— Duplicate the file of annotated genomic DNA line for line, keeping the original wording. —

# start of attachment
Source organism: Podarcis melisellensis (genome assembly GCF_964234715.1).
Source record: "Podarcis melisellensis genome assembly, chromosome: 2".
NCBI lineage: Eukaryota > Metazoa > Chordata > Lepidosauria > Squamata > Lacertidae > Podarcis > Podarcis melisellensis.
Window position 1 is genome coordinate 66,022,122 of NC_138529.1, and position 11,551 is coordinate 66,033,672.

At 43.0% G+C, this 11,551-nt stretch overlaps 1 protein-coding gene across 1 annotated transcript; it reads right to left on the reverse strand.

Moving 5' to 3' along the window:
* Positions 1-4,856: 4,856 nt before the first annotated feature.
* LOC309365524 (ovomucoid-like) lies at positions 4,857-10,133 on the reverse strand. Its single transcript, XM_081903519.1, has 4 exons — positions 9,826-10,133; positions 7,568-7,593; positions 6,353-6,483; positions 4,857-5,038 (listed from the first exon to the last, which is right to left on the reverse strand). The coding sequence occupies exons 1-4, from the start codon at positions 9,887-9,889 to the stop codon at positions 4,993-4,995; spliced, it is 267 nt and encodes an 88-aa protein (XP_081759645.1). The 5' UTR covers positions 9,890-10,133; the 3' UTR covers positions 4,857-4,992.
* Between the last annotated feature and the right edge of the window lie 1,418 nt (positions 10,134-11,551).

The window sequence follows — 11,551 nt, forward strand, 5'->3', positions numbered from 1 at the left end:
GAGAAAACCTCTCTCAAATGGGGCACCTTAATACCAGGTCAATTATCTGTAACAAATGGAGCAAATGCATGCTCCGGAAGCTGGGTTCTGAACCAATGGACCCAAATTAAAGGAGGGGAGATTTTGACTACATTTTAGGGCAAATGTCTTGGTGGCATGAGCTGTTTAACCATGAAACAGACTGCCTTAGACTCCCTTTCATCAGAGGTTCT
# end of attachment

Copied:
Source organism: Podarcis melisellensis (genome assembly GCF_964234715.1).
Source record: "Podarcis melisellensis genome assembly, chromosome: 2".
NCBI lineage: Eukaryota > Metazoa > Chordata > Lepidosauria > Squamata > Lacertidae > Podarcis > Podarcis melisellensis.
Window position 1 is genome coordinate 66,022,122 of NC_138529.1, and position 11,551 is coordinate 66,033,672.

At 43.0% G+C, this 11,551-nt stretch overlaps 1 protein-coding gene across 1 annotated transcript; it reads right to left on the reverse strand.

Moving 5' to 3' along the window:
* Positions 1-4,856: 4,856 nt before the first annotated feature.
* LOC309365524 (ovomucoid-like) lies at positions 4,857-10,133 on the reverse strand. Its single transcript, XM_081903519.1, has 4 exons — positions 9,826-10,133; positions 7,568-7,593; positions 6,353-6,483; positions 4,857-5,038 (listed from the first exon to the last, which is right to left on the reverse strand). The coding sequence occupies exons 1-4, from the start codon at positions 9,887-9,889 to the stop codon at positions 4,993-4,995; spliced, it is 267 nt and encodes an 88-aa protein (XP_081759645.1). The 5' UTR covers positions 9,890-10,133; the 3' UTR covers positions 4,857-4,992.
* Between the last annotated feature and the right edge of the window lie 1,418 nt (positions 10,134-11,551).

The window sequence follows — 11,551 nt, forward strand, 5'->3', positions numbered from 1 at the left end:
GAGAAAACCTCTCTCAAATGGGGCACCTTAATACCAGGTCAATTATCTGTAACAAATGGAGCAAATGCATGCTCCGGAAGCTGGGTTCTGAACCAATGGACCCAAATTAAAGGAGGGGAGATTTTGACTACATTTTAGGGCAAATGTCTTGGTGGCATGAGCTGTTTAACCATGAAACAGACTGCCTTAGACTCCCTTTCATCAGAGGTTCT